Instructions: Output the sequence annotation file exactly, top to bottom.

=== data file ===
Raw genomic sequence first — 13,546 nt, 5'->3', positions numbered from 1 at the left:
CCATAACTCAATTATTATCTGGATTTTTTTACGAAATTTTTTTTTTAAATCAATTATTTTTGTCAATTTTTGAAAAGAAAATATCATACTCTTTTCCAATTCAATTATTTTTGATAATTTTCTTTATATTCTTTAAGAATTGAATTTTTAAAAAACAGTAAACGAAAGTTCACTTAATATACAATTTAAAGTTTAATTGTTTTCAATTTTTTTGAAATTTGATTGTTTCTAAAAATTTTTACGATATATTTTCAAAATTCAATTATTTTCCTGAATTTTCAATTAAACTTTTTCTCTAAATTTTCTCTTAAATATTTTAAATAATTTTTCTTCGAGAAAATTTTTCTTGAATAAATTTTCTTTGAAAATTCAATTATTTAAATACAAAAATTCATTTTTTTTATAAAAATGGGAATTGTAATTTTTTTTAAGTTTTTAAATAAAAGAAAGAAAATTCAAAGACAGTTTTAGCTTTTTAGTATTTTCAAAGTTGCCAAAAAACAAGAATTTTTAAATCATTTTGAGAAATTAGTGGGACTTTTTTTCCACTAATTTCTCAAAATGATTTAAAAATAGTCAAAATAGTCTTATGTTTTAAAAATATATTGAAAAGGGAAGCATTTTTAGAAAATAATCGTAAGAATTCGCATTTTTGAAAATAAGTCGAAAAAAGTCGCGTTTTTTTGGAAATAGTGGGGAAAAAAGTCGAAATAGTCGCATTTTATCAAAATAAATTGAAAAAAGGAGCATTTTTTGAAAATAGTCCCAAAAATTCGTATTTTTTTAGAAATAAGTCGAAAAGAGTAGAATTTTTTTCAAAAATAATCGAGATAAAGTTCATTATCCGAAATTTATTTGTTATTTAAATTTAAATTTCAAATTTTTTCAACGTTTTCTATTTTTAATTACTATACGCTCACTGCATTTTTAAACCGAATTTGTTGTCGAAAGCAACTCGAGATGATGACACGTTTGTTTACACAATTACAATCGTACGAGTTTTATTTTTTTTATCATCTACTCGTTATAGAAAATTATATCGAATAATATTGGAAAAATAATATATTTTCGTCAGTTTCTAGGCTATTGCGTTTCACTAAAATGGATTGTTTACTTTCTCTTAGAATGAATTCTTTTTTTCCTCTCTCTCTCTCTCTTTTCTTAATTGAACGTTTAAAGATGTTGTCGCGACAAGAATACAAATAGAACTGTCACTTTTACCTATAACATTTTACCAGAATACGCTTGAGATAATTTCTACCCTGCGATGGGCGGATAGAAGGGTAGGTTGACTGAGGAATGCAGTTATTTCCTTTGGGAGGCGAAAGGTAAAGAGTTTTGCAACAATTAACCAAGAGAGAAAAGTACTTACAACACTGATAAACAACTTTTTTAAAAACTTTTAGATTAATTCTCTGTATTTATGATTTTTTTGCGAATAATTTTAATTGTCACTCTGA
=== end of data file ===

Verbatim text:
Raw genomic sequence first — 13,546 nt, 5'->3', positions numbered from 1 at the left:
CCATAACTCAATTATTATCTGGATTTTTTTACGAAATTTTTTTTTTAAATCAATTATTTTTGTCAATTTTTGAAAAGAAAATATCATACTCTTTTCCAATTCAATTATTTTTGATAATTTTCTTTATATTCTTTAAGAATTGAATTTTTAAAAAACAGTAAACGAAAGTTCACTTAATATACAATTTAAAGTTTAATTGTTTTCAATTTTTTTGAAATTTGATTGTTTCTAAAAATTTTTACGATATATTTTCAAAATTCAATTATTTTCCTGAATTTTCAATTAAACTTTTTCTCTAAATTTTCTCTTAAATATTTTAAATAATTTTTCTTCGAGAAAATTTTTCTTGAATAAATTTTCTTTGAAAATTCAATTATTTAAATACAAAAATTCATTTTTTTTATAAAAATGGGAATTGTAATTTTTTTTAAGTTTTTAAATAAAAGAAAGAAAATTCAAAGACAGTTTTAGCTTTTTAGTATTTTCAAAGTTGCCAAAAAACAAGAATTTTTAAATCATTTTGAGAAATTAGTGGGACTTTTTTTCCACTAATTTCTCAAAATGATTTAAAAATAGTCAAAATAGTCTTATGTTTTAAAAATATATTGAAAAGGGAAGCATTTTTAGAAAATAATCGTAAGAATTCGCATTTTTGAAAATAAGTCGAAAAAAGTCGCGTTTTTTTGGAAATAGTGGGGAAAAAAGTCGAAATAGTCGCATTTTATCAAAATAAATTGAAAAAAGGAGCATTTTTTGAAAATAGTCCCAAAAATTCGTATTTTTTTAGAAATAAGTCGAAAAGAGTAGAATTTTTTTCAAAAATAATCGAGATAAAGTTCATTATCCGAAATTTATTTGTTATTTAAATTTAAATTTCAAATTTTTTCAACGTTTTCTATTTTTAATTACTATACGCTCACTGCATTTTTAAACCGAATTTGTTGTCGAAAGCAACTCGAGATGATGACACGTTTGTTTACACAATTACAATCGTACGAGTTTTATTTTTTTTATCATCTACTCGTTATAGAAAATTATATCGAATAATATTGGAAAAATAATATATTTTCGTCAGTTTCTAGGCTATTGCGTTTCACTAAAATGGATTGTTTACTTTCTCTTAGAATGAATTCTTTTTTTCCTCTCTCTCTCTCTCTTTTCTTAATTGAACGTTTAAAGATGTTGTCGCGACAAGAATACAAATAGAACTGTCACTTTTACCTATAACATTTTACCAGAATACGCTTGAGATAATTTCTACCCTGCGATGGGCGGATAGAAGGGTAGGTTGACTGAGGAATGCAGTTATTTCCTTTGGGAGGCGAAAGGTAAAGAGTTTTGCAACAATTAACCAAGAGAGAAAAGTACTTACAACACTGATAAACAACTTTTTTAAAAACTTTTAGATTAATTCTCTGTATTTATGATTTTTTTGCGAATAATTTTAATTGTCACTCTGA